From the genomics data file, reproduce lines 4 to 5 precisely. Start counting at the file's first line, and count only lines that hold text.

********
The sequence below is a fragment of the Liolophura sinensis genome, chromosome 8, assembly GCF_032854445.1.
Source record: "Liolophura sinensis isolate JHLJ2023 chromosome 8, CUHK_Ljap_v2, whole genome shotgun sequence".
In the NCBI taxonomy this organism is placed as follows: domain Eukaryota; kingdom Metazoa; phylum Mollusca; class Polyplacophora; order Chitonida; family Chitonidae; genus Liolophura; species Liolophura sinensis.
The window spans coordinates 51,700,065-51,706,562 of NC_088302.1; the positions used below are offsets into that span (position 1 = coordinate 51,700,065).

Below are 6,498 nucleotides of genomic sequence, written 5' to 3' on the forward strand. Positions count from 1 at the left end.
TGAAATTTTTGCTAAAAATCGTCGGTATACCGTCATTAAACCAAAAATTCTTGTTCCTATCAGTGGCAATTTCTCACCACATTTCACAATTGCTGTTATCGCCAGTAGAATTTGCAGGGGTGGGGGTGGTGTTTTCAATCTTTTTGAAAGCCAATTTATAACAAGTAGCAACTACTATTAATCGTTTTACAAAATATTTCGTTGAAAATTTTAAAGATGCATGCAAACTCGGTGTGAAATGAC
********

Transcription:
The window spans coordinates 51,700,065-51,706,562 of NC_088302.1; the positions used below are offsets into that span (position 1 = coordinate 51,700,065).

Below are 6,498 nucleotides of genomic sequence, written 5' to 3' on the forward strand. Positions count from 1 at the left end.